Like the couple who lives together as the norm until they save up enough money and can get all the family together for a perfect wedding, families are tempted to wait for the right time but that day seems never to come.  Distance and schedules combine to make it hard to find a perfect Sunday when everyone can be there.  So the family gradually forgets about trying for the right time and the whole thing gets pushed aside in the busyness of life.  We Lutherans confess the miracle of baptism -- the water with the Word, the Spirit working through this sacrament, the old life drowned, the new life born, forgiveness given, faith imparted, the clothing of righteousness covering sin, the entrance into the community of faith (the Church)...  We have the theology right but we are slipping in our practice.  Baptism is not made effective by who is there from family or friends but the Word in and with the water.  If family cannot make it, they will have to do with pictures.  If sponsors are unable to attend, then a witness or two will have to stand in for them.  But baptism is too good to postpone for less than urgent and essential reasons.  Or... we run the risk of becoming just like the Protestants -- a church in which baptism is optional and not the highest priority.  For the record, the Scriptures and tradition cannot conceive of a church in which baptism is optional!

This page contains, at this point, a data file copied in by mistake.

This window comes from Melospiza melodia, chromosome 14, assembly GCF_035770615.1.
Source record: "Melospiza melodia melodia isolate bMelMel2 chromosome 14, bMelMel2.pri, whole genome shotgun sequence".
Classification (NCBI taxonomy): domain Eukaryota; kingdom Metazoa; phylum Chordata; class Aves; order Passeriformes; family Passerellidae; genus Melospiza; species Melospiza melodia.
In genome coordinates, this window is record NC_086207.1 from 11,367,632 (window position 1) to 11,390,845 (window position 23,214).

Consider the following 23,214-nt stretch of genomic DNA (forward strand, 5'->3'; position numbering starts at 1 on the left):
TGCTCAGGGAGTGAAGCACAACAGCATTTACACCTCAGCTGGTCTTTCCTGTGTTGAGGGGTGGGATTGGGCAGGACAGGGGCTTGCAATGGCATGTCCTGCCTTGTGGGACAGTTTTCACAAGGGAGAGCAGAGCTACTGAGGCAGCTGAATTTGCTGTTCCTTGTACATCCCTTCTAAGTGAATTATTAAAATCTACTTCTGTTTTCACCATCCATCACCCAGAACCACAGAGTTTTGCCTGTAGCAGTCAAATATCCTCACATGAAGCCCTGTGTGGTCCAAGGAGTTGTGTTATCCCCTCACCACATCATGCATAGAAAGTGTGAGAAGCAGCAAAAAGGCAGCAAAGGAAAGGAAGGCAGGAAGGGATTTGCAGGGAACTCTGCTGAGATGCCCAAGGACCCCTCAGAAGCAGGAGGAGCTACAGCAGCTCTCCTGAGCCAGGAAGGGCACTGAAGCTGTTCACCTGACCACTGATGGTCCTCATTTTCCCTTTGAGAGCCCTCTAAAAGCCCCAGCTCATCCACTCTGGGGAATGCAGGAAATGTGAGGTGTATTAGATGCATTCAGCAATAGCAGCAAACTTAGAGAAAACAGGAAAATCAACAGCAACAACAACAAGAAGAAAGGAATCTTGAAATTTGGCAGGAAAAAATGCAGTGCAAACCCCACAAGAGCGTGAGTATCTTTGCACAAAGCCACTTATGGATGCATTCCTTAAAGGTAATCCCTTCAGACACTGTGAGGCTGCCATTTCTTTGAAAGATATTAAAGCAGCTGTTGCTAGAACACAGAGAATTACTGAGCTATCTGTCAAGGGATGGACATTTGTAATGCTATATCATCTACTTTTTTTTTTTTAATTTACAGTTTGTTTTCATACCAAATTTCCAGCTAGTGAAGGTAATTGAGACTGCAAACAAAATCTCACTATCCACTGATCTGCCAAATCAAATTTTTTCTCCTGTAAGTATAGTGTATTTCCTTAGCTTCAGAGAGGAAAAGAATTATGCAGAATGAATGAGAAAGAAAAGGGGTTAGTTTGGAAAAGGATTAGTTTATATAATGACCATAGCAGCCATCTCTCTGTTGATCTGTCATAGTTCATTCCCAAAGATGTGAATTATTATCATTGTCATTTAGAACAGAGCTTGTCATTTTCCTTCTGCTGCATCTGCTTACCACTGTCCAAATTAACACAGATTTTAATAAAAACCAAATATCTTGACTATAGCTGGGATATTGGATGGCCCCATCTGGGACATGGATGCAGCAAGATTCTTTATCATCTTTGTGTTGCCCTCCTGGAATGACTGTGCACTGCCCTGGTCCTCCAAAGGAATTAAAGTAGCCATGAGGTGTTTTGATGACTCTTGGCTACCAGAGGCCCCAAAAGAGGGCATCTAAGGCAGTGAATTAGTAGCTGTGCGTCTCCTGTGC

For those who think about postponing, read the story of Philip and the Ethiopian eunuch from Acts 8:26-40. After his encounter with the Word of the Lord, the first thing was baptism.  "What is there to prevent me from being baptized?"  When the Word of the Lord addresses the heart of the sinner and the Spirit opens that heart to faith, the first steps will be to the baptismal font to receive what God promises there.  If this does not happen, something is wrong.  The progression for those old enough to hear the Word is to hear it and proceed directly to baptism.  For the children born to the baptized, as soon as possible those children should be brought to the family of faith (the church) to be received into God's Kingdom through baptism.  Sure, there are some reasons why one might wait but are those reasons compelling enough to keep from the child what God has promised in baptism?  Good food for thought!

Monday, July 28, 2014

The true treasure. . .

Sermon for Pentecost 7, Proper 12A, preached on Sunday, July 27, 2014.

   Everyone knows the best place to hide things – the most obvious places, wide open, where it is seen but easily overlooked.  We search our homes for lost keys, cell phone, and notes and they are nearly always right where we laid them.  So it is for the Kingdom of Heaven and the treasure of God’s grace.  These are obvious but so easily overlooked.  The riches of God are obvious to the eyes of faith but hidden before the world. 
    Jesus began His parable talking about those who long to see but do not.  They do not see because they have no faith.  They long to hear but without the ears of faith they are deaf to grace, to the working of God, and to the miracle treasure of the cross.